United Kingdom

Anti-avoidance tax legislation 

Are you an individual with or benefitting from an offshore structure? Are you aware of the changes to key parts of UK anti-avoidance legislation affecting non-UK structures?  Any change could have a profound impact on how individuals operate their non-UK businesses and hold their non-UK investments.
European Commission

Background

On 24 October 2012 the European Commission (EC) announced its intention to refer the UK to the European Court of Justice (ECJ) in relation to two fundamental anti-avoidance measures:

 

  • the transfer of assets abroad legislation (Chapter 2 Part 13 ITA 2007, previously s739 et seq ICTA 1988); and
  • the attribution of gains to participators in non-UK resident companies legislation (s13 TCGA 1992).


This referral was made at the same time as the UK authorities were consulting on proposed changes to these rules.


These provisions reduce the opportunity for individual taxpayers to shelter their income and gains from UK tax by the simple expedient of holding assets in an offshore structure. Where they currently operate, their effect is to pierce the veil of the offshore structure and essentially make the income and gains taxable in the UK.

 

The EC stated in their press releases of 24 October 2012 (IP/12/1146 and IP/12/1147) that they view these measures as being "disproportionate, in the sense that it goes beyond what is reasonably necessary in order to prevent abuse or tax avoidance”. The EC believes (see IP/11/158) discrimination exists as, if the individual had invested assets in a UK resident structure (rather than for example in a company in another EU country), the individual would not be subject to tax; only the UK resident company would be taxed on its income and gains.  The legislation, the EC state, poses a restriction on the principles of the freedom of establishment and the free movement of capital contrary to EU rules (see again IP/11/158).

UK Government Consultation and draft legislation

On 30 July 2012 HMRC published a consultation document on the reform of these anti-avoidance provisions.  The consultation proposed, inter alia, new rules with the aim of ensuring the legislation is compatible with EU law while at the same time protecting the Exchequer.  Broadly, the consultation document proposed:

 

  • introducing an avoidance motive test to s13 TCGA 1992 and expanding the categories of assets excluded from charge to include those used for “economically significant activities” outside the UK;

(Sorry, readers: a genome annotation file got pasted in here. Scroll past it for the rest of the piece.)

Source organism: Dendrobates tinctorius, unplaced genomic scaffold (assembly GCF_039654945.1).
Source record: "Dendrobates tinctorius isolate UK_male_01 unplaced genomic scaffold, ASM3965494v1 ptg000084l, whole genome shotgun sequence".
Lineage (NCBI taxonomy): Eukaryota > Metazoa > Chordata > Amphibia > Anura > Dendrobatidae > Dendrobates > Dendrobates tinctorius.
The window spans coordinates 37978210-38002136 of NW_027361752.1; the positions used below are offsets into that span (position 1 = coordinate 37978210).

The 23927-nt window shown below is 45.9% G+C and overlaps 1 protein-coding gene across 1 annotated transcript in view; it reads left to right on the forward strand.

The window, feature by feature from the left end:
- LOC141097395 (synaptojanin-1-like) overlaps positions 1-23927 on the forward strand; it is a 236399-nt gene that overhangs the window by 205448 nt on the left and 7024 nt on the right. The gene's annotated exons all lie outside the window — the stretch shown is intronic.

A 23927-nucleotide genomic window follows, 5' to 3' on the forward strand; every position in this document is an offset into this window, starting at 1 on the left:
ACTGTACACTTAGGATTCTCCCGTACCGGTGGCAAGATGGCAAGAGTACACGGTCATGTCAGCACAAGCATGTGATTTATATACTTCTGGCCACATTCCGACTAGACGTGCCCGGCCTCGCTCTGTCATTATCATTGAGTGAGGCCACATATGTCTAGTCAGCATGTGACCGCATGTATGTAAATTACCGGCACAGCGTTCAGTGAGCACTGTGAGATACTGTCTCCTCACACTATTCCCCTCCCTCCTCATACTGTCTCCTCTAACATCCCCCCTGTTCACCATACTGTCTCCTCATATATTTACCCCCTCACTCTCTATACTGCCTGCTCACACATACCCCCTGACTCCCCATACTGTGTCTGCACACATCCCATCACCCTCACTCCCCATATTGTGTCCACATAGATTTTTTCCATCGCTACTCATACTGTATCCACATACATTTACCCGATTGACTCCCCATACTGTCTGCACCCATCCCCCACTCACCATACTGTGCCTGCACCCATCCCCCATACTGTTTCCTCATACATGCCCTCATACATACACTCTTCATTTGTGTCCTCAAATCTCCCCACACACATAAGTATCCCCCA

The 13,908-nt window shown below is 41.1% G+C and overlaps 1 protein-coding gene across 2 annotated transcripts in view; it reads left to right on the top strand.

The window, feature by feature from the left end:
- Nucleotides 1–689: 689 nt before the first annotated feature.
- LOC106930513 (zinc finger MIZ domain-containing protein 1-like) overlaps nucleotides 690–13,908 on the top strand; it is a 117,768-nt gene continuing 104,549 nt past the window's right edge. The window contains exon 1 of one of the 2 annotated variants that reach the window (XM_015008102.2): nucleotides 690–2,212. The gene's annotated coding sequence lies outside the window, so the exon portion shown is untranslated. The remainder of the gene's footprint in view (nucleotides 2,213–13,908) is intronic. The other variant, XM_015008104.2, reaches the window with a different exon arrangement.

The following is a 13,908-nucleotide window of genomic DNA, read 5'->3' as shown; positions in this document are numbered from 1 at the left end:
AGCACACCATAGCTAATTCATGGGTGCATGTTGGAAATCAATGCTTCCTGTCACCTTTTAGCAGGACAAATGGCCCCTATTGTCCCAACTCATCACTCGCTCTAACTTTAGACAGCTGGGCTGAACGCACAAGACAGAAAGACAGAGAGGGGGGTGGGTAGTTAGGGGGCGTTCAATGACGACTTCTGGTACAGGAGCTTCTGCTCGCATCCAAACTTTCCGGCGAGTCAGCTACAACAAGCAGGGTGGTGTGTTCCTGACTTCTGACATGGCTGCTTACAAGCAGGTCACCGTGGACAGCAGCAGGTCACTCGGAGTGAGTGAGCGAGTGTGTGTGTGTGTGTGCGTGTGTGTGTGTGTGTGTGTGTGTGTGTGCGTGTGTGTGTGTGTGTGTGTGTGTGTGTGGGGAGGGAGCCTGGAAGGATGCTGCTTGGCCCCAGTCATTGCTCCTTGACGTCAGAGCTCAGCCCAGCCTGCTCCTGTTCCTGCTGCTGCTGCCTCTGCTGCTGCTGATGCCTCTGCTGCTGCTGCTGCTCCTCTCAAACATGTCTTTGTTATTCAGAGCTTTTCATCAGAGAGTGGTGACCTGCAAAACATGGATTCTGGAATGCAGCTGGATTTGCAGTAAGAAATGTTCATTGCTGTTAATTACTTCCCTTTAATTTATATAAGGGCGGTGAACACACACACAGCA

• adding a further exemption test to the transfer of assets legislation based on objective criteria, again exempting transfers for “economically significant activities”; and
  • making other improvements to the two anti-avoidance regimes.

 

KPMG welcomed the proposals and was actively involved in the consultation which closed on 22 October 2012.

 

On 11 December 2012 the draft Finance Bill 2013 clauses were published, with amended legislation following on 28 March 2013, a week after the 2013 Budget.  The new exemptions to s13 remain broadly unchanged.  The new exemption from the transfer of assets legislation has been amended and now contains a novel provision which provides for exemption if not to do so would breach one of the fundamental freedoms under EU law.  While maybe technically EU compliant, this does leave taxpayers with a degree of uncertainty.  The Finance Bill clauses will now progress through Parliamentary Committees before becoming final upon Royal Assent, expected in July 2013.  It is possible that further changes will be made during this process.  However it remains to be seen whether the final version of the legislation will satisfy the EC and/or ECJ.

What does this mean for our clients?

These provisions are a key part of anti-avoidance legislation in the UK regarding non-UK structures.  The changes could have a profound impact on how individuals operate their non-UK businesses and hold their non-UK investments.


Individuals and family offices will wish to keep close to future developments and KPMG will continue to closely monitor the position. In the meantime tax payers should review their existing structures and consider any steps which should be taken. Those contemplating new investment structures should also pause for thought before proceeding – is the best vehicle now an offshore company or perhaps a UK one? Should existing structures be moved to an EU vehicle?


The nature (if any) of the steps you might wish to take will depend on the existing position. However, areas to consider include the following:

 

  • Taxpayers currently paying tax on income under the transfer of assets abroad rules, where the relevant transfer was to a person tax resident in the EU, may wish to consider making a claim to exempt such income (on the grounds that the rules appear contrary to EU law and so should not apply);
  • Similarly, taxpayers who are suffering an attribution of gains realised by non-UK resident companies may wish to consider making a claim based on EU law.


Advice should be sought from an EU tax specialist before any such claims are made.


The period of uncertainty continues. One thing above all does seem clear however. The offshore landscape as we know it is set to change forever. For more information, please speak to your usual KPMG Tax & Pensions contact.

Contact

  

Chris Morgan

 

Partner
KPMG LLP (UK)

020 7694 1714

christopher.morgan@kpmg.co.uk